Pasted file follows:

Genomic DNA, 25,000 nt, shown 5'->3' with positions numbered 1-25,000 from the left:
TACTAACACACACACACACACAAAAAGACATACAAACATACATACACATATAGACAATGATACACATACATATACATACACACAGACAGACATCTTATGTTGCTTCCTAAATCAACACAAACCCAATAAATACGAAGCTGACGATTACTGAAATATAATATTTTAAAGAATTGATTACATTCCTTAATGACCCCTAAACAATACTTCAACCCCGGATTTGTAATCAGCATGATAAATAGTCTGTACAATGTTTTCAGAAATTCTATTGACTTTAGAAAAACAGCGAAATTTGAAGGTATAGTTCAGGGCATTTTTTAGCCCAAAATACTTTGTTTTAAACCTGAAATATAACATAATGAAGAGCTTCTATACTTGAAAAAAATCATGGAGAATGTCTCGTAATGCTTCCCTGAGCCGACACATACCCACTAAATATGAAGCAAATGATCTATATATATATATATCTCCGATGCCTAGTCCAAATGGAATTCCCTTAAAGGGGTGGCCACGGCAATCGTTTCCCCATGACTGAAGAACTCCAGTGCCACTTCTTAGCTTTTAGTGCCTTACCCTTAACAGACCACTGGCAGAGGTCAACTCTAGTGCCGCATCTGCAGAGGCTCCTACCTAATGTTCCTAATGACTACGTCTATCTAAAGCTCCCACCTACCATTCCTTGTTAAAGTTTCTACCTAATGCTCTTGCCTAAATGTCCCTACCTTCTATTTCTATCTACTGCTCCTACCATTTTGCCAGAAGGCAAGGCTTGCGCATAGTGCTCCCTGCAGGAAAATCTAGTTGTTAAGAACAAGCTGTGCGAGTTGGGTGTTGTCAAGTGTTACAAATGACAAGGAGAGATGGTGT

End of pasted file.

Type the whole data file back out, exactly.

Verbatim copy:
Genomic DNA, 25,000 nt, shown 5'->3' with positions numbered 1-25,000 from the left:
TACTAACACACACACACACACAAAAAGACATACAAACATACATACACATATAGACAATGATACACATACATATACATACACACAGACAGACATCTTATGTTGCTTCCTAAATCAACACAAACCCAATAAATACGAAGCTGACGATTACTGAAATATAATATTTTAAAGAATTGATTACATTCCTTAATGACCCCTAAACAATACTTCAACCCCGGATTTGTAATCAGCATGATAAATAGTCTGTACAATGTTTTCAGAAATTCTATTGACTTTAGAAAAACAGCGAAATTTGAAGGTATAGTTCAGGGCATTTTTTAGCCCAAAATACTTTGTTTTAAACCTGAAATATAACATAATGAAGAGCTTCTATACTTGAAAAAAATCATGGAGAATGTCTCGTAATGCTTCCCTGAGCCGACACATACCCACTAAATATGAAGCAAATGATCTATATATATATATATCTCCGATGCCTAGTCCAAATGGAATTCCCTTAAAGGGGTGGCCACGGCAATCGTTTCCCCATGACTGAAGAACTCCAGTGCCACTTCTTAGCTTTTAGTGCCTTACCCTTAACAGACCACTGGCAGAGGTCAACTCTAGTGCCGCATCTGCAGAGGCTCCTACCTAATGTTCCTAATGACTACGTCTATCTAAAGCTCCCACCTACCATTCCTTGTTAAAGTTTCTACCTAATGCTCTTGCCTAAATGTCCCTACCTTCTATTTCTATCTACTGCTCCTACCATTTTGCCAGAAGGCAAGGCTTGCGCATAGTGCTCCCTGCAGGAAAATCTAGTTGTTAAGAACAAGCTGTGCGAGTTGGGTGTTGTCAAGTGTTACAAATGACAAGGAGAGATGGTGT